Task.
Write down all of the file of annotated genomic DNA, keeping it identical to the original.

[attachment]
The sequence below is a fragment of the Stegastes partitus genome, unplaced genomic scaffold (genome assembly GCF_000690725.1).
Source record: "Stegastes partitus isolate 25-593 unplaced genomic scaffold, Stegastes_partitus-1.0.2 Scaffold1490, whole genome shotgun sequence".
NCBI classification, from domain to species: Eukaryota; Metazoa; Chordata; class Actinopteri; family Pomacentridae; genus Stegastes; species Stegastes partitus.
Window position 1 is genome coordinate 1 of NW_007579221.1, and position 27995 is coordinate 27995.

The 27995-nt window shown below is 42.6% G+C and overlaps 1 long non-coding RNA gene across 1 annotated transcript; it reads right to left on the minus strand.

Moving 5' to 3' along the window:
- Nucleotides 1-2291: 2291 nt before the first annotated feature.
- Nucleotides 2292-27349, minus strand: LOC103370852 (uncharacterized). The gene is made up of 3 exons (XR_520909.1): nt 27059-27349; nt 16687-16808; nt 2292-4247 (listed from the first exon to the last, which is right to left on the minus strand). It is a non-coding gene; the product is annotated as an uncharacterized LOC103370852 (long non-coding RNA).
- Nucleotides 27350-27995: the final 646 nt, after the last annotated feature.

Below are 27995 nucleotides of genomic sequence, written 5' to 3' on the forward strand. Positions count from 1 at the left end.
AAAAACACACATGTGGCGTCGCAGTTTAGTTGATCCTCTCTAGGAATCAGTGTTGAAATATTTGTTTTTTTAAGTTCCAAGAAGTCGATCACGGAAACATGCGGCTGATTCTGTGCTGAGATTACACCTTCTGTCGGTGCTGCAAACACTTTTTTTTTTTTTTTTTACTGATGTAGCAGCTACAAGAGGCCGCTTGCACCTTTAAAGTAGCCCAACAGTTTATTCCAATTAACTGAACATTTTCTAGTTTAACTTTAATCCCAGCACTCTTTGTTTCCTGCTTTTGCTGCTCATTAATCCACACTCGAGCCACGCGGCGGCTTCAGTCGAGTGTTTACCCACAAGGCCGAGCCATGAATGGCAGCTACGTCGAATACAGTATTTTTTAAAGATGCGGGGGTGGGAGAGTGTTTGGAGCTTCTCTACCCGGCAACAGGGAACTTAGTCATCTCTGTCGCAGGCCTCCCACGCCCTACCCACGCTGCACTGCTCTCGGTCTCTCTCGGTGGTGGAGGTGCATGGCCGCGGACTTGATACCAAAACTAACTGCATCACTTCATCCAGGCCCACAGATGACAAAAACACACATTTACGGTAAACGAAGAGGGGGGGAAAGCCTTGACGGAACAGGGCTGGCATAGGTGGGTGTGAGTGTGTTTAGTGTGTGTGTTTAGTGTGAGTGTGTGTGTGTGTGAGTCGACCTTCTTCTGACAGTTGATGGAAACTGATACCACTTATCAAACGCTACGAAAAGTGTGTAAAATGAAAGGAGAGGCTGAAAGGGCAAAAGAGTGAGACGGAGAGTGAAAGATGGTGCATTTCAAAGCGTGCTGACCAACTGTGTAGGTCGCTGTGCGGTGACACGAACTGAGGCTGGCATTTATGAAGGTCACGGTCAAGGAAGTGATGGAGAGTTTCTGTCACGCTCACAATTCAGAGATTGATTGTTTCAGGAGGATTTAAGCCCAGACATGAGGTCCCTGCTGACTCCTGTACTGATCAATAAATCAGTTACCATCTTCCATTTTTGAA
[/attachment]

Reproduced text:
The sequence below is a fragment of the Stegastes partitus genome, unplaced genomic scaffold (genome assembly GCF_000690725.1).
Source record: "Stegastes partitus isolate 25-593 unplaced genomic scaffold, Stegastes_partitus-1.0.2 Scaffold1490, whole genome shotgun sequence".
NCBI classification, from domain to species: Eukaryota; Metazoa; Chordata; class Actinopteri; family Pomacentridae; genus Stegastes; species Stegastes partitus.
Window position 1 is genome coordinate 1 of NW_007579221.1, and position 27995 is coordinate 27995.

The 27995-nt window shown below is 42.6% G+C and overlaps 1 long non-coding RNA gene across 1 annotated transcript; it reads right to left on the minus strand.

Moving 5' to 3' along the window:
- Nucleotides 1-2291: 2291 nt before the first annotated feature.
- Nucleotides 2292-27349, minus strand: LOC103370852 (uncharacterized). The gene is made up of 3 exons (XR_520909.1): nt 27059-27349; nt 16687-16808; nt 2292-4247 (listed from the first exon to the last, which is right to left on the minus strand). It is a non-coding gene; the product is annotated as an uncharacterized LOC103370852 (long non-coding RNA).
- Nucleotides 27350-27995: the final 646 nt, after the last annotated feature.

Below are 27995 nucleotides of genomic sequence, written 5' to 3' on the forward strand. Positions count from 1 at the left end.
AAAAACACACATGTGGCGTCGCAGTTTAGTTGATCCTCTCTAGGAATCAGTGTTGAAATATTTGTTTTTTTAAGTTCCAAGAAGTCGATCACGGAAACATGCGGCTGATTCTGTGCTGAGATTACACCTTCTGTCGGTGCTGCAAACACTTTTTTTTTTTTTTTTTACTGATGTAGCAGCTACAAGAGGCCGCTTGCACCTTTAAAGTAGCCCAACAGTTTATTCCAATTAACTGAACATTTTCTAGTTTAACTTTAATCCCAGCACTCTTTGTTTCCTGCTTTTGCTGCTCATTAATCCACACTCGAGCCACGCGGCGGCTTCAGTCGAGTGTTTACCCACAAGGCCGAGCCATGAATGGCAGCTACGTCGAATACAGTATTTTTTAAAGATGCGGGGGTGGGAGAGTGTTTGGAGCTTCTCTACCCGGCAACAGGGAACTTAGTCATCTCTGTCGCAGGCCTCCCACGCCCTACCCACGCTGCACTGCTCTCGGTCTCTCTCGGTGGTGGAGGTGCATGGCCGCGGACTTGATACCAAAACTAACTGCATCACTTCATCCAGGCCCACAGATGACAAAAACACACATTTACGGTAAACGAAGAGGGGGGGAAAGCCTTGACGGAACAGGGCTGGCATAGGTGGGTGTGAGTGTGTTTAGTGTGTGTGTTTAGTGTGAGTGTGTGTGTGTGTGAGTCGACCTTCTTCTGACAGTTGATGGAAACTGATACCACTTATCAAACGCTACGAAAAGTGTGTAAAATGAAAGGAGAGGCTGAAAGGGCAAAAGAGTGAGACGGAGAGTGAAAGATGGTGCATTTCAAAGCGTGCTGACCAACTGTGTAGGTCGCTGTGCGGTGACACGAACTGAGGCTGGCATTTATGAAGGTCACGGTCAAGGAAGTGATGGAGAGTTTCTGTCACGCTCACAATTCAGAGATTGATTGTTTCAGGAGGATTTAAGCCCAGACATGAGGTCCCTGCTGACTCCTGTACTGATCAATAAATCAGTTACCATCTTCCATTTTTGAA